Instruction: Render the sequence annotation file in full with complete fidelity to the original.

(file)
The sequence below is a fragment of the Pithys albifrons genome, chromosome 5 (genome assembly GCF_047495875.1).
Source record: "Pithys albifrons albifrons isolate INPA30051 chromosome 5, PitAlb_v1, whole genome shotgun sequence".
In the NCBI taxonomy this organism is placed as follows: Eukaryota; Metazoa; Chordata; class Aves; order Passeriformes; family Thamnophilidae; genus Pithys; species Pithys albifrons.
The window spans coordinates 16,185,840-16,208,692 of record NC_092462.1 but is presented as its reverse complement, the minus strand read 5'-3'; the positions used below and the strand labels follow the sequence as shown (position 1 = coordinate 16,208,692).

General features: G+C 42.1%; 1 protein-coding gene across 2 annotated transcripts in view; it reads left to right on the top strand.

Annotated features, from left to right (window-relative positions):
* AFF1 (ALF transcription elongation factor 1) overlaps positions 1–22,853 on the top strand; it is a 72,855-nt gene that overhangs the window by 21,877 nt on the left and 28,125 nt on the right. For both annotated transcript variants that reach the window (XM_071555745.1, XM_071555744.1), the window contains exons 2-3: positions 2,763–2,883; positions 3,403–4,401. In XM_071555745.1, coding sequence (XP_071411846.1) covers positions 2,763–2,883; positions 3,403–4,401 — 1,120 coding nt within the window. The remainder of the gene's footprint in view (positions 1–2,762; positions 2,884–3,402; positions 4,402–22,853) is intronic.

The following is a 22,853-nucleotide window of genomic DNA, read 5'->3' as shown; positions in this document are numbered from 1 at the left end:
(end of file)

The sequence below is a fragment of the Pithys albifrons genome, chromosome 5 (genome assembly GCF_047495875.1).
Source record: "Pithys albifrons albifrons isolate INPA30051 chromosome 5, PitAlb_v1, whole genome shotgun sequence".
In the NCBI taxonomy this organism is placed as follows: Eukaryota; Metazoa; Chordata; class Aves; order Passeriformes; family Thamnophilidae; genus Pithys; species Pithys albifrons.
The window spans coordinates 16,185,840-16,208,692 of record NC_092462.1 but is presented as its reverse complement, the minus strand read 5'-3'; the positions used below and the strand labels follow the sequence as shown (position 1 = coordinate 16,208,692).

General features: G+C 42.1%; 1 protein-coding gene across 2 annotated transcripts in view; it reads left to right on the top strand.

Annotated features, from left to right (window-relative positions):
* AFF1 (ALF transcription elongation factor 1) overlaps positions 1–22,853 on the top strand; it is a 72,855-nt gene that overhangs the window by 21,877 nt on the left and 28,125 nt on the right. For both annotated transcript variants that reach the window (XM_071555745.1, XM_071555744.1), the window contains exons 2-3: positions 2,763–2,883; positions 3,403–4,401. In XM_071555745.1, coding sequence (XP_071411846.1) covers positions 2,763–2,883; positions 3,403–4,401 — 1,120 coding nt within the window. The remainder of the gene's footprint in view (positions 1–2,762; positions 2,884–3,402; positions 4,402–22,853) is intronic.

The following is a 22,853-nucleotide window of genomic DNA, read 5'->3' as shown; positions in this document are numbered from 1 at the left end: